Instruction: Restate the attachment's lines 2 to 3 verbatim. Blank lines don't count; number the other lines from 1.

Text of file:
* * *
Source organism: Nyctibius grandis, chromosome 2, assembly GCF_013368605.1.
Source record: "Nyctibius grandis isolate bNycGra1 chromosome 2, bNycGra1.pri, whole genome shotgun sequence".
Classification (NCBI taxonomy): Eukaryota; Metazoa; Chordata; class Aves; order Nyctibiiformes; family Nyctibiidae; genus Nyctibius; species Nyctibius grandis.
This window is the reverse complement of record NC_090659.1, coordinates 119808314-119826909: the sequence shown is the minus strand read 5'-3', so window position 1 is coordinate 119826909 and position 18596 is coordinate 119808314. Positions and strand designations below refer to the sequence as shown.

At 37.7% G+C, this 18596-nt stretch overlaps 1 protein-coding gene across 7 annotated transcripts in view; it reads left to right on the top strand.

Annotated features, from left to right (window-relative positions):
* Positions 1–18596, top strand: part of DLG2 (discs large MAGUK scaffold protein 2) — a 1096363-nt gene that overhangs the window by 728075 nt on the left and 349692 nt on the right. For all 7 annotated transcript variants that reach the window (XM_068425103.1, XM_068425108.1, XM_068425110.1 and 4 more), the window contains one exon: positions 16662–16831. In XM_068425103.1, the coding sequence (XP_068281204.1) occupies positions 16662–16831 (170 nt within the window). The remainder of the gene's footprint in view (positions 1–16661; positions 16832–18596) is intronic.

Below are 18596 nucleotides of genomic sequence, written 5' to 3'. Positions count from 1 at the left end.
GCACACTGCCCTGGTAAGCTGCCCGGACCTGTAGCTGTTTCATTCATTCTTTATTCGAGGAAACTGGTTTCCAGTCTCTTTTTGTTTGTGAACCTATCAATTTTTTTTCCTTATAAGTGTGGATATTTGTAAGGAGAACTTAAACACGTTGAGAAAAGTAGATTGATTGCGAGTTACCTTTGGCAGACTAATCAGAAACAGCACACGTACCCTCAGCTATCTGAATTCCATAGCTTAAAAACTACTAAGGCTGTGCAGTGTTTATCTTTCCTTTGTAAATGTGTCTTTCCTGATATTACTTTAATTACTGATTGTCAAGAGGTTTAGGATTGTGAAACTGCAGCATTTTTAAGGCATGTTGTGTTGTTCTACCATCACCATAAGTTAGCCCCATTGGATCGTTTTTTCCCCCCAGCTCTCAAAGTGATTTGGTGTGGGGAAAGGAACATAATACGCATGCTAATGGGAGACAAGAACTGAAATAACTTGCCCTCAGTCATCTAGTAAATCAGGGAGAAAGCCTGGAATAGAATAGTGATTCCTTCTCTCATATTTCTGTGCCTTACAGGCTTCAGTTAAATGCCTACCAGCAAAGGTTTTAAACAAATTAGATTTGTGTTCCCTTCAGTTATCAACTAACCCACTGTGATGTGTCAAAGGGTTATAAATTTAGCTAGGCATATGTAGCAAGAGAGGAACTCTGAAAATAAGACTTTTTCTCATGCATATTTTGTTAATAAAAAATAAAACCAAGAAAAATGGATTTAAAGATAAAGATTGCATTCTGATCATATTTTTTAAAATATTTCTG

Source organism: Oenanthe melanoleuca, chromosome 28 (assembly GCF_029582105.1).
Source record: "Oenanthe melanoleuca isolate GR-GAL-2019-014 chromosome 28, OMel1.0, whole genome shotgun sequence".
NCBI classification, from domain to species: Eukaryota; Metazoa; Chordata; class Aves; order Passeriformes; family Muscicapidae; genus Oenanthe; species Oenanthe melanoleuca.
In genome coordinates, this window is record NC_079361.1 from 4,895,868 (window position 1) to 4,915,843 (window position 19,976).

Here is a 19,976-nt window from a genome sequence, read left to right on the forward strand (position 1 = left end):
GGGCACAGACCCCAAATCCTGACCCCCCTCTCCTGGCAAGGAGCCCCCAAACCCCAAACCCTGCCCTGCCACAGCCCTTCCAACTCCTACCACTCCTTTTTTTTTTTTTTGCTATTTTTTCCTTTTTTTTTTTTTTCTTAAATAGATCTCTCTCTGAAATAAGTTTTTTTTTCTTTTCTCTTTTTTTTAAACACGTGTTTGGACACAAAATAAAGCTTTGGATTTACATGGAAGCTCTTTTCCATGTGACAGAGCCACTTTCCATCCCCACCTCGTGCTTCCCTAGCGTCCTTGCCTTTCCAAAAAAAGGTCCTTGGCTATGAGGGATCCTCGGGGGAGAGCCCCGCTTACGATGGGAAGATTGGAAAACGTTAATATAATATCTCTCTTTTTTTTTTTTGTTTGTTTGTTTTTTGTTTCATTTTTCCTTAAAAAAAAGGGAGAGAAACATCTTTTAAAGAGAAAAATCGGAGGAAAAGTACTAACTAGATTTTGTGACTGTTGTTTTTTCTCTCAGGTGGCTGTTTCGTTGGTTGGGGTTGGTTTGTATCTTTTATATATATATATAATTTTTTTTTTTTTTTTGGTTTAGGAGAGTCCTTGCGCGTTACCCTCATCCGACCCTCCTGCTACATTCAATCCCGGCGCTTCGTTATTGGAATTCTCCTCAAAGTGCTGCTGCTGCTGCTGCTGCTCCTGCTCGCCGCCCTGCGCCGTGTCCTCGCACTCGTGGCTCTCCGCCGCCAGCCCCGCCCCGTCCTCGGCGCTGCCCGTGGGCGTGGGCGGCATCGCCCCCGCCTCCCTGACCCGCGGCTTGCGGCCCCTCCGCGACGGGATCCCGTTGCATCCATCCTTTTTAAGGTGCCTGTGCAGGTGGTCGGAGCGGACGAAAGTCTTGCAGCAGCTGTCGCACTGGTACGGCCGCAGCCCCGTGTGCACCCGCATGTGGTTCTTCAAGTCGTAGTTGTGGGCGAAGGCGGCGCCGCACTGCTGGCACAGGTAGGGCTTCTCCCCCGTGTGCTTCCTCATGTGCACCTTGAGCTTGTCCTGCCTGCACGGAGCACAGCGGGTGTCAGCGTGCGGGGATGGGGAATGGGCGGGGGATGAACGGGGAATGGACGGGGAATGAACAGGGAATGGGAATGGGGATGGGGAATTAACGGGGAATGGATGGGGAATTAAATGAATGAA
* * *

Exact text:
Source record: "Nyctibius grandis isolate bNycGra1 chromosome 2, bNycGra1.pri, whole genome shotgun sequence".
Classification (NCBI taxonomy): Eukaryota; Metazoa; Chordata; class Aves; order Nyctibiiformes; family Nyctibiidae; genus Nyctibius; species Nyctibius grandis.